By Philipp Funk, online-manager at the school for health professions, at the Zurich University of Applied Sciences ZHAW.
The day starts early at 8 am at the swissnex office with a hands-on-workshop entitled “Writing Short.”
The workshop is held by David Harris, a former physicist, communication officer at Stanford University, writer for magazines such as Wired and now student of fine arts and freelance communication consultant. He seems to be a very interesting and competent person. I like his Australian accent.
Why care about microtext?
According to David microtext is essential to engage the reader.
I fall in love with the word “concise” and look it up how to translate it into German. It’s neither short nor precise, it’s concise! And that’s how good texts are like. And then the texting! What still resonates in my microtext-brain is a quote he tells us: “I would have sent you a short message but I didn’t have enough time.”
Yes, microtexting is quite a bit of work, wether it’s for a title, a headline or a tweet. The tip I take from David is really very simple and useful:
Add what is needed and subtract what is not.
From Zurich to Silicon Valley
After that we transfer to the Twitter building up Market Street.
We get there by very old-school San Francisco tramway: Small windows, no AC, slow, crowded and bumpy: a welcome contrast to the digital world, where everything is fast, easy, smooth, clean and awesome. Love it!
At Twitter’s HQ we meet ETH Alumnus Gabor Cselle, who shows us the incredible cafeteria and rooftop terrace for Twitter employees. In this context he points out with a smile that at Google the desserts are better but all the rest is better here at Twitter.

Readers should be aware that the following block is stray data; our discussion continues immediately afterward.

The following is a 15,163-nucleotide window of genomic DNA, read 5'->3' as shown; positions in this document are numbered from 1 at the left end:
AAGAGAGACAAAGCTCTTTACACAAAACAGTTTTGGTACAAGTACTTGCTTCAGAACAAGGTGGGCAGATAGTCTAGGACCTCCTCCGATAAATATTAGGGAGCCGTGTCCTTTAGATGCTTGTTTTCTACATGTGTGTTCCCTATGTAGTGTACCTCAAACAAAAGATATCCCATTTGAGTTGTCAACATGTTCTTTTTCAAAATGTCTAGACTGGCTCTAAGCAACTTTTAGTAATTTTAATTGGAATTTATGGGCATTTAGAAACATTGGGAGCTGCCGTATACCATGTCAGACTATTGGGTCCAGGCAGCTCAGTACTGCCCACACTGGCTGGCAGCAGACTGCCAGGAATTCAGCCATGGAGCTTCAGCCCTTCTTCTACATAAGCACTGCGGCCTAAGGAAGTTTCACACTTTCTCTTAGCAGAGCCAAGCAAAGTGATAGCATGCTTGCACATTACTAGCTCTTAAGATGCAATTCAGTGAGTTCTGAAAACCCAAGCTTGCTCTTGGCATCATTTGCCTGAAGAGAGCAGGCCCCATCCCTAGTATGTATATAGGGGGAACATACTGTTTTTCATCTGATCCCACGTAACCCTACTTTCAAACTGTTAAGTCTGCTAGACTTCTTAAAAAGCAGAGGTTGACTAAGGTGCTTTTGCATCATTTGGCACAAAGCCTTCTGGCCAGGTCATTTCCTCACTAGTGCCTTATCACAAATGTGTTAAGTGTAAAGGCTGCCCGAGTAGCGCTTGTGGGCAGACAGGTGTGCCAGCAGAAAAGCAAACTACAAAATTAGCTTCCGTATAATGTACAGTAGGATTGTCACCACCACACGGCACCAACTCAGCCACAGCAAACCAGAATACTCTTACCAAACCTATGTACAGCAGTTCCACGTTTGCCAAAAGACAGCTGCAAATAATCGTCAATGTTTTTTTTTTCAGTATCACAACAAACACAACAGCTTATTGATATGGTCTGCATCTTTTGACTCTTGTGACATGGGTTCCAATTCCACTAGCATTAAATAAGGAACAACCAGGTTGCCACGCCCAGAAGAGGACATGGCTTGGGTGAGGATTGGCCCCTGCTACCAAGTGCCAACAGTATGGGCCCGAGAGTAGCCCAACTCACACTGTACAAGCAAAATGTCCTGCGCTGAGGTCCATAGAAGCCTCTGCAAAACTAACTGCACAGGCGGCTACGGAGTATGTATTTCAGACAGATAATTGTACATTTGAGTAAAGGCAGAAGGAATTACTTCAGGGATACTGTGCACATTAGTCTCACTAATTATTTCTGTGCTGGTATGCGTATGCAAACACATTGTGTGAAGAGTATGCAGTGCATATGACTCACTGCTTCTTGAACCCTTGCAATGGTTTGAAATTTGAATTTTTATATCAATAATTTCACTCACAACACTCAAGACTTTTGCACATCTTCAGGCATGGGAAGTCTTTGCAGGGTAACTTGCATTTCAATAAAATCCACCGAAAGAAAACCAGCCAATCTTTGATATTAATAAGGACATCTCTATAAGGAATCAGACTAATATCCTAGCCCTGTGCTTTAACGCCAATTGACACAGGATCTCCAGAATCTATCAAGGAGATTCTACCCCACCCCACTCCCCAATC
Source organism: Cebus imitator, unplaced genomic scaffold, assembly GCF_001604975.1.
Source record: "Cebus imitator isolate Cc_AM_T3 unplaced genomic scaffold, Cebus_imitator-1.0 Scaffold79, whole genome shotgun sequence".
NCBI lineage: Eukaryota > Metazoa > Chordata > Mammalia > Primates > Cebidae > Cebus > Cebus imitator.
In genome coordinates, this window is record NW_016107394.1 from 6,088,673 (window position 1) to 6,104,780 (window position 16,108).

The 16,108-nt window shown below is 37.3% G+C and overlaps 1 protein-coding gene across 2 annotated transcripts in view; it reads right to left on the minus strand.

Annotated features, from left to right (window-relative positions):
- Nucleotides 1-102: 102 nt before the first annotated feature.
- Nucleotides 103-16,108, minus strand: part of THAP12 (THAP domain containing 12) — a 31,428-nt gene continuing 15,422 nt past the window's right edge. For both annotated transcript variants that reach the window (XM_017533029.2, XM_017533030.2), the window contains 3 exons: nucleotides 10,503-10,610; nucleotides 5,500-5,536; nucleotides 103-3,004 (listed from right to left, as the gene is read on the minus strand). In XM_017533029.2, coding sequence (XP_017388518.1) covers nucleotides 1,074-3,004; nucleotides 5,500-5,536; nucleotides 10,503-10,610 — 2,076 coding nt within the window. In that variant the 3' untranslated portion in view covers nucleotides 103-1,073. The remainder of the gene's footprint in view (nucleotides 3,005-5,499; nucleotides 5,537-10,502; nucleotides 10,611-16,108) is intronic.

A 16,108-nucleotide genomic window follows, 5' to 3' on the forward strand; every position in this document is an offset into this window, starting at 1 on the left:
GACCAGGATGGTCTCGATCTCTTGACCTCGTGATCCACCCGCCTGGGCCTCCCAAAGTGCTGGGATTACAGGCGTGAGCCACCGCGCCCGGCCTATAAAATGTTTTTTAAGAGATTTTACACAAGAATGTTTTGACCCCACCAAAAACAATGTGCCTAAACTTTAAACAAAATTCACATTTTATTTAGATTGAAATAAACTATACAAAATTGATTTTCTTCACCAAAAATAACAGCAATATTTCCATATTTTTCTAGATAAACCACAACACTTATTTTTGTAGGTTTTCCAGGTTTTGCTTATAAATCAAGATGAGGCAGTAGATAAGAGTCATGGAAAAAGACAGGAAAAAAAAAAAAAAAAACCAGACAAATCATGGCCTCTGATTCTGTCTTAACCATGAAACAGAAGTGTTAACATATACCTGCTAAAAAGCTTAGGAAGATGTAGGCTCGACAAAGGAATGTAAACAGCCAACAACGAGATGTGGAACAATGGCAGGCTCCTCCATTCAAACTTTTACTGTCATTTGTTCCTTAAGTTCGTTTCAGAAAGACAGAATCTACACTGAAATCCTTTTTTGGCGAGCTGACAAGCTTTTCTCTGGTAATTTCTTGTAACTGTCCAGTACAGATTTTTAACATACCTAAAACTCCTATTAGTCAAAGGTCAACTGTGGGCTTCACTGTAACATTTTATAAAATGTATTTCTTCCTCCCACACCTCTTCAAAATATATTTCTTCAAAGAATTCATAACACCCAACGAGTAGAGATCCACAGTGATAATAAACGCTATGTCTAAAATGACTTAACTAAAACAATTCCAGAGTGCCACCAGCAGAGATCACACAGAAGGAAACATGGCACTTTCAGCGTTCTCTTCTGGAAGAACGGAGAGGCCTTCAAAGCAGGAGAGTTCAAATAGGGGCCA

Gabor tells us a bit about his personal story and how he landed as a product manager at Twitter.
It goes like this: after graduation at ETH in Zurich he decides to work at Google in Zurich. His path takes him through one or two more stints at Google and interesting startups.
It turns out that Gabor is the perfect example of successful entrepreneur/engineer in Silicon Valley. The career path can be boiled down to this: You work at an innovative company such as Google, you learn a lot and then apply all that knowledge to come up with your own project, which is then so valuable that it is acquired by another innovative and successful company. A virtuous cycle indeed!
Gabor’s latest startup, Namomedia, focusing on providing best user experience for mobile advertising was acquired by Twitter earlier in 2014, which makes Gabor a Twitter employee.
During our discussion, I learn about real time bidding system (RTS) to sell ad space in the web and mobiles to companies. A interesting concept, still in its infancy in Europe, but already the standard here in the US.
The day ends at swissnex San Francisco where we share our impressions of an intense week and plan how to soften our landing back in Switzerland.
Our shared experience here in San Francisco will surely help us keep sharing and learning.